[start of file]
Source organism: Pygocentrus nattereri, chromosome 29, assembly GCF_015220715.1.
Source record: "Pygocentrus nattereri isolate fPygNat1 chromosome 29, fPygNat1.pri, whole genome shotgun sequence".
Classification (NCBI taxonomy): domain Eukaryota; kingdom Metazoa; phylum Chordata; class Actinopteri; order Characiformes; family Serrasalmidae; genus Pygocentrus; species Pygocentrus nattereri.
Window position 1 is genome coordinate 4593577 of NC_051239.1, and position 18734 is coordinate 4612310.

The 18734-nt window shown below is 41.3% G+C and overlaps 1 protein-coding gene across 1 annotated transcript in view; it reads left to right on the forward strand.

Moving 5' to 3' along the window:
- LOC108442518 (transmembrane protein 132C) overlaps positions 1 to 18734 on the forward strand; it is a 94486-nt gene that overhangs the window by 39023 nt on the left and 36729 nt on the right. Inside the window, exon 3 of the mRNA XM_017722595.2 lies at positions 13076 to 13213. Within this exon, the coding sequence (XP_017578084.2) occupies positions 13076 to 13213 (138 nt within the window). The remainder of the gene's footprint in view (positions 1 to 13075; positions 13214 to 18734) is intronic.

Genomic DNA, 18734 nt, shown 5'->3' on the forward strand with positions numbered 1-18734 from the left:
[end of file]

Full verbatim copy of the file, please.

Source organism: Pygocentrus nattereri, chromosome 29, assembly GCF_015220715.1.
Source record: "Pygocentrus nattereri isolate fPygNat1 chromosome 29, fPygNat1.pri, whole genome shotgun sequence".
Classification (NCBI taxonomy): domain Eukaryota; kingdom Metazoa; phylum Chordata; class Actinopteri; order Characiformes; family Serrasalmidae; genus Pygocentrus; species Pygocentrus nattereri.
Window position 1 is genome coordinate 4593577 of NC_051239.1, and position 18734 is coordinate 4612310.

The 18734-nt window shown below is 41.3% G+C and overlaps 1 protein-coding gene across 1 annotated transcript in view; it reads left to right on the forward strand.

Moving 5' to 3' along the window:
- LOC108442518 (transmembrane protein 132C) overlaps positions 1 to 18734 on the forward strand; it is a 94486-nt gene that overhangs the window by 39023 nt on the left and 36729 nt on the right. Inside the window, exon 3 of the mRNA XM_017722595.2 lies at positions 13076 to 13213. Within this exon, the coding sequence (XP_017578084.2) occupies positions 13076 to 13213 (138 nt within the window). The remainder of the gene's footprint in view (positions 1 to 13075; positions 13214 to 18734) is intronic.

Genomic DNA, 18734 nt, shown 5'->3' on the forward strand with positions numbered 1-18734 from the left: